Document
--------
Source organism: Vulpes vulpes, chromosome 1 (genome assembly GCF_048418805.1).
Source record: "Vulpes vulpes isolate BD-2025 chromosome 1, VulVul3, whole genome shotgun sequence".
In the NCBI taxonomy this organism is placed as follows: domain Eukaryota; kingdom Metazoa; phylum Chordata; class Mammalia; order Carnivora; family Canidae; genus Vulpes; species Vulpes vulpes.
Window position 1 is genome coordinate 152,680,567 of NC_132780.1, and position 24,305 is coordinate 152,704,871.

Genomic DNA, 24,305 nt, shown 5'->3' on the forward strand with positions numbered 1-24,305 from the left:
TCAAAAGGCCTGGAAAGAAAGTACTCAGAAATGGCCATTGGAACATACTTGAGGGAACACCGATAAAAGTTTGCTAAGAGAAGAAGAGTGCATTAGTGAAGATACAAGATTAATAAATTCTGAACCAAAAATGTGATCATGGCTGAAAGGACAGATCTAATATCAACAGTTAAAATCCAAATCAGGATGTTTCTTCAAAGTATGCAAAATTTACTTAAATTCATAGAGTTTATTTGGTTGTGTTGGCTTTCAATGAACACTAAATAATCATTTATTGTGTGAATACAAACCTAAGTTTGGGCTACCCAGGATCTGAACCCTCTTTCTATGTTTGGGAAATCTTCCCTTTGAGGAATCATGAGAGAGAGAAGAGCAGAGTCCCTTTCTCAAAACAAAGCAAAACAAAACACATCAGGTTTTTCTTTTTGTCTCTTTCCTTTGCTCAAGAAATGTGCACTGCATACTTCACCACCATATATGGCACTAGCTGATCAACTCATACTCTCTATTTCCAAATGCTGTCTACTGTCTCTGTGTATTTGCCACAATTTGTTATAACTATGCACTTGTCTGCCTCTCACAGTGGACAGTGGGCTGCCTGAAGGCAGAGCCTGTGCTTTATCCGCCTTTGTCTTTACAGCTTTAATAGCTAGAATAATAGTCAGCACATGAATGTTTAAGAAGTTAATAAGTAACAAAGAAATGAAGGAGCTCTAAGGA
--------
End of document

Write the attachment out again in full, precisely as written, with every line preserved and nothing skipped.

Source organism: Vulpes vulpes, chromosome 1 (genome assembly GCF_048418805.1).
Source record: "Vulpes vulpes isolate BD-2025 chromosome 1, VulVul3, whole genome shotgun sequence".
In the NCBI taxonomy this organism is placed as follows: domain Eukaryota; kingdom Metazoa; phylum Chordata; class Mammalia; order Carnivora; family Canidae; genus Vulpes; species Vulpes vulpes.
Window position 1 is genome coordinate 152,680,567 of NC_132780.1, and position 24,305 is coordinate 152,704,871.

Genomic DNA, 24,305 nt, shown 5'->3' on the forward strand with positions numbered 1-24,305 from the left:
TCAAAAGGCCTGGAAAGAAAGTACTCAGAAATGGCCATTGGAACATACTTGAGGGAACACCGATAAAAGTTTGCTAAGAGAAGAAGAGTGCATTAGTGAAGATACAAGATTAATAAATTCTGAACCAAAAATGTGATCATGGCTGAAAGGACAGATCTAATATCAACAGTTAAAATCCAAATCAGGATGTTTCTTCAAAGTATGCAAAATTTACTTAAATTCATAGAGTTTATTTGGTTGTGTTGGCTTTCAATGAACACTAAATAATCATTTATTGTGTGAATACAAACCTAAGTTTGGGCTACCCAGGATCTGAACCCTCTTTCTATGTTTGGGAAATCTTCCCTTTGAGGAATCATGAGAGAGAGAAGAGCAGAGTCCCTTTCTCAAAACAAAGCAAAACAAAACACATCAGGTTTTTCTTTTTGTCTCTTTCCTTTGCTCAAGAAATGTGCACTGCATACTTCACCACCATATATGGCACTAGCTGATCAACTCATACTCTCTATTTCCAAATGCTGTCTACTGTCTCTGTGTATTTGCCACAATTTGTTATAACTATGCACTTGTCTGCCTCTCACAGTGGACAGTGGGCTGCCTGAAGGCAGAGCCTGTGCTTTATCCGCCTTTGTCTTTACAGCTTTAATAGCTAGAATAATAGTCAGCACATGAATGTTTAAGAAGTTAATAAGTAACAAAGAAATGAAGGAGCTCTAAGGA